Facebook Provided Text Messages That Led to Abortion-Related Charges
Twitter employee convicted for spying, Russia is choking off internet in Ukraine, Github shut out Tornado Cash, Hackers stole $570K from Curve.Finance, Finnish Parliament site knocked offline, more
Check out my latest column in CSO Online on a compassion-based cybersecurity harm reduction model that one expert will unveil today at BlackHat.
Showing in shocking detail how abortion could and will be prosecuted in the United States with data provided by tech companies, Facebook provided text messages that led to a series of felony and misdemeanor charges against a 17-year-old girl and her mother after an apparent medication abortion at home in Nebraska.
The messages show that the mother and daughter allegedly bought medication to induce abortion online and disposed of the fetus's body. Court documents allege that the abortion occurred before the Supreme Court overturned Roe v Wade in June.
Celeste Burgess, 17, and her mother, Jessica Burgess, bought medication called Pregnot, designed to end a pregnancy. Pregnot is a kit of mifepristone and misoprostol, which is often used to end a pregnancy in the first trimester safely. In this case, Burgess was 28 weeks pregnant, which is later in pregnancy than mifepristone and misoprostol are recommended for use.
The state also alleges that the alleged abortion itself was illegal because it was performed after the 20-week abortion ban the state had at the time and was not performed by a physician, which was required by the state at the time. Facebook said that “nothing in the valid warrants we received from local law enforcement in early June, before the Supreme Court decision, mentioned abortion.” (Jason Koebler and Anna Merlan / Motherboard)
A former Twitter employee, Ahmad Abouammo, was convicted on Tuesday by a jury in federal court of six charges related to accusations that he spied on the company’s users on behalf of Saudi Arabia.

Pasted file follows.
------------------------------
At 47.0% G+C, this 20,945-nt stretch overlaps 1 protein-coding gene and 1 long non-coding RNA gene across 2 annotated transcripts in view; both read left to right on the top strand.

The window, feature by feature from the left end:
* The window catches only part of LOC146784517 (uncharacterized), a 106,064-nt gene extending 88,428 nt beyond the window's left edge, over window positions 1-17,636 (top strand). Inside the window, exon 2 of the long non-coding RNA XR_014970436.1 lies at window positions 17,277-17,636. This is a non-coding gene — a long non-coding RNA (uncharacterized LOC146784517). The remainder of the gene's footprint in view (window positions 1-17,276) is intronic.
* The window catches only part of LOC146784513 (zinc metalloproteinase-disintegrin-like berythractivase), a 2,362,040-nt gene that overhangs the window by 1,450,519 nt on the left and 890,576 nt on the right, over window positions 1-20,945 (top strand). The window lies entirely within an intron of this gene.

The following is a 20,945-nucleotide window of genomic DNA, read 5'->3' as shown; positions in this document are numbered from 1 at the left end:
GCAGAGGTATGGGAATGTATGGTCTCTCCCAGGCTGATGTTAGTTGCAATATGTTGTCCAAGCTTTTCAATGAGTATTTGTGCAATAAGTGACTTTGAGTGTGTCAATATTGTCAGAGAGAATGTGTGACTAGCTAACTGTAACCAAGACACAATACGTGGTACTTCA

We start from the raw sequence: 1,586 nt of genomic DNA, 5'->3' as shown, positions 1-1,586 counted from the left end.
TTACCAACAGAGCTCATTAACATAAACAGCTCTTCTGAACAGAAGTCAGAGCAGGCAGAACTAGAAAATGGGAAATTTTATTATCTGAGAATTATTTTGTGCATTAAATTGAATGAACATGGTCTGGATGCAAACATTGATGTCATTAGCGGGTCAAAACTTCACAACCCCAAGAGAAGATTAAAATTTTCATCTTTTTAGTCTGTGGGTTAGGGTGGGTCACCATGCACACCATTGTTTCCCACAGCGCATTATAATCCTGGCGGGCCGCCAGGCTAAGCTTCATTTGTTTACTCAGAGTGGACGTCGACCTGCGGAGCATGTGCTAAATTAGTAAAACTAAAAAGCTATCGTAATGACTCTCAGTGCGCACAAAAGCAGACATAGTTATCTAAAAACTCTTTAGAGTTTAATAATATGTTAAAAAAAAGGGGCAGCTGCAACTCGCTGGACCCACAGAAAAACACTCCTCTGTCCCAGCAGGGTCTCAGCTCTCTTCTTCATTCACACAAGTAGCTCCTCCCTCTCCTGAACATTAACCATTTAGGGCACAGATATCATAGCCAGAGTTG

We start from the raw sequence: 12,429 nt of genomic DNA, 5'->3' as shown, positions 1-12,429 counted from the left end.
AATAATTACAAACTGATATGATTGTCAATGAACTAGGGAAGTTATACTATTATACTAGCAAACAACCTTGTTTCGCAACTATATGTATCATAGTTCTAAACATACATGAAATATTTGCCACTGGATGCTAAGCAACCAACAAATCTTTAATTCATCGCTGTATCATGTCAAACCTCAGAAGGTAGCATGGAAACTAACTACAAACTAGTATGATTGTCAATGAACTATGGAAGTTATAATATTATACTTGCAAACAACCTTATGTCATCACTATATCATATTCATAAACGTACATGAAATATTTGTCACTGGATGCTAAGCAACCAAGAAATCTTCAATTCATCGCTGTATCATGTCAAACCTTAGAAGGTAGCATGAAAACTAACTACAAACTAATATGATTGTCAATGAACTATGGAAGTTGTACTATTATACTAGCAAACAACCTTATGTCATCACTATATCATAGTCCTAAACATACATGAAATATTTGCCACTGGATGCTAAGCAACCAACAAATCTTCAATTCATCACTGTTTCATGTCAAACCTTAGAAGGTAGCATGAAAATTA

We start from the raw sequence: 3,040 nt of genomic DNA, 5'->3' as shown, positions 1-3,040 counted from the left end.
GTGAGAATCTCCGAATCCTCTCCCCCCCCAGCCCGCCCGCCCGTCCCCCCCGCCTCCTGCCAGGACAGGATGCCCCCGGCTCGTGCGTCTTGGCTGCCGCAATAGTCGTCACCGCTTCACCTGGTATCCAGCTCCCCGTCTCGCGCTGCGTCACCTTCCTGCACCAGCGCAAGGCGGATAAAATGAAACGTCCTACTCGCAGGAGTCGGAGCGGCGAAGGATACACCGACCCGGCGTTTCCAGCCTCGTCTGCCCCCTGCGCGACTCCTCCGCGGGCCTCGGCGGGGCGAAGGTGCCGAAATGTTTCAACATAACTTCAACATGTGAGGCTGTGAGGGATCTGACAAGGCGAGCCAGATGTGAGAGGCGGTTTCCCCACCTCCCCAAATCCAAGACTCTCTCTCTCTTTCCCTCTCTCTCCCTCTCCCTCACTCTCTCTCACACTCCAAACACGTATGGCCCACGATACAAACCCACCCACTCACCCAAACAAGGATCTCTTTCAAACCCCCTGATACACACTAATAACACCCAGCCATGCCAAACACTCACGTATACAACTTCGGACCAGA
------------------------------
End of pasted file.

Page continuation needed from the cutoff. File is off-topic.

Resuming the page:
While at Twitter, Abouammo managed media partnerships in the Middle East and North Africa. He developed relationships with prominent individuals in the region, receiving hundreds of thousands of dollars and a luxury watch from a top adviser to Saudi Arabia’s crown prince, Mohammed bin Salman. In return, prosecutors said, he shared the personal user information of dissidents with Saudi officials. (Kalley Huang and Kate Conger / The New York Times)
Microsoft released Patch Tuesday security updates to fix a record 141 security vulnerabilities in its Windows operating systems and related software, including, once again, a zero-day vulnerability in the Microsoft Support Diagnostics Tool (MSDT) called Follina.
Redmond also addressed multiple flaws in Exchange Server, including one disclosed publicly before today, and is urging organizations that use Exchange for email to update as soon as possible and to enable additional protections. Adobe has also released security updates for its products, including Acrobat and Reader, Adobe Commerce, and Magento Open Source. (Brian Krebs / Krebs on Security)
Related: Cyber Kendra, Rapid7, Security Affairs, Bleeping Computer, Talos Blog, Help Net Security, Qualys Blog, Security Affairs, The Register - Security, US-CERT, US-CERT, Bleeping Computer, Infosecurity Magazine, ZDNet Security, gHacks, SANS Internet Storm Center